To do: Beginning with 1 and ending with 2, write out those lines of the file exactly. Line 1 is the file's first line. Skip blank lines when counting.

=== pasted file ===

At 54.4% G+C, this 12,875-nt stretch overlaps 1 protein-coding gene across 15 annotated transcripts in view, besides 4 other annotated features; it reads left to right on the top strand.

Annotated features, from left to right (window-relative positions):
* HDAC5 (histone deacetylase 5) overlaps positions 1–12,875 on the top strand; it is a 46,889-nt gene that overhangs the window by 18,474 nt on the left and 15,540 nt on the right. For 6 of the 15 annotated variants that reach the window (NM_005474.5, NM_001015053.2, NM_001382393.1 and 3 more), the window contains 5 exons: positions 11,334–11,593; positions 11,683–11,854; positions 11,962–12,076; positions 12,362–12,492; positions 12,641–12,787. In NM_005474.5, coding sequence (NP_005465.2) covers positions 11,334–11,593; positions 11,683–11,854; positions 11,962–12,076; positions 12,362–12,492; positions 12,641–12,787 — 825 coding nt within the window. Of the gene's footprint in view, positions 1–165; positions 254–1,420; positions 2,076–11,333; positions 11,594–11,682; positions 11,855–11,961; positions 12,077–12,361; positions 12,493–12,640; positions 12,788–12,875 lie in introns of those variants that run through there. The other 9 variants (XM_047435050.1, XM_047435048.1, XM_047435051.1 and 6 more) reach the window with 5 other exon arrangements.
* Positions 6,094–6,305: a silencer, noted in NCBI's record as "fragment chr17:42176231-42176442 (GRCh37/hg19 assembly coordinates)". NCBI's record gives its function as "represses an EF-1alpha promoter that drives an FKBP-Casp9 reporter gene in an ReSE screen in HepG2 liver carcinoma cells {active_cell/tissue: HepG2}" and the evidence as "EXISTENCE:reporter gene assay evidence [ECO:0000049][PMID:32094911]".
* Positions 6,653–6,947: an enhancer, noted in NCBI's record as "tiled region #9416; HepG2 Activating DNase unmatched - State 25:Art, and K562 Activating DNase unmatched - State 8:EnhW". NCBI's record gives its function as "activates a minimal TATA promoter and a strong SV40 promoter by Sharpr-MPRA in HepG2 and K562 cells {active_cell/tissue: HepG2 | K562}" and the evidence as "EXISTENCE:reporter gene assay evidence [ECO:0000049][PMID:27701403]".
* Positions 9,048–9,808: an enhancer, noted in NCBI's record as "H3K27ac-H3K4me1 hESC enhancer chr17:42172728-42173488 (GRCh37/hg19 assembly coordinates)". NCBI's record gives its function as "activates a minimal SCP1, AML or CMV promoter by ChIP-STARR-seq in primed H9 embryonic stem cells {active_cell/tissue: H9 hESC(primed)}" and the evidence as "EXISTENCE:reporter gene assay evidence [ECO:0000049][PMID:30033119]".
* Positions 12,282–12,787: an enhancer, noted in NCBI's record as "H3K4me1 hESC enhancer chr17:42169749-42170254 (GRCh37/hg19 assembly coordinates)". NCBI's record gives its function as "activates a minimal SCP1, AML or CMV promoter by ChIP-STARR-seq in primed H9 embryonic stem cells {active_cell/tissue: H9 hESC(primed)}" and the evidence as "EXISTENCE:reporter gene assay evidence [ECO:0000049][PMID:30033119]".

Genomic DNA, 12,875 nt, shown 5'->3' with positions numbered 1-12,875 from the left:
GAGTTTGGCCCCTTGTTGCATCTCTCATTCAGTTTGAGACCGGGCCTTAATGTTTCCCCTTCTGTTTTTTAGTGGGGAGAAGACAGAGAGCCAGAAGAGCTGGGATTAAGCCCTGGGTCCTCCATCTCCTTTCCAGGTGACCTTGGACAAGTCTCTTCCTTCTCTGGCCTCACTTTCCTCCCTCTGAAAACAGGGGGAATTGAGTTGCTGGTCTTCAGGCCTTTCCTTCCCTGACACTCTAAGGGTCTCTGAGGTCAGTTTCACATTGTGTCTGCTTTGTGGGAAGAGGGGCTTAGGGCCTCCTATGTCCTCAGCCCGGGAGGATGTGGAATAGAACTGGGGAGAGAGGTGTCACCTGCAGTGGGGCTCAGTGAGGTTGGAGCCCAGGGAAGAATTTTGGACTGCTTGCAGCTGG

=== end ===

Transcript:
At 54.4% G+C, this 12,875-nt stretch overlaps 1 protein-coding gene across 15 annotated transcripts in view, besides 4 other annotated features; it reads left to right on the top strand.

Annotated features, from left to right (window-relative positions):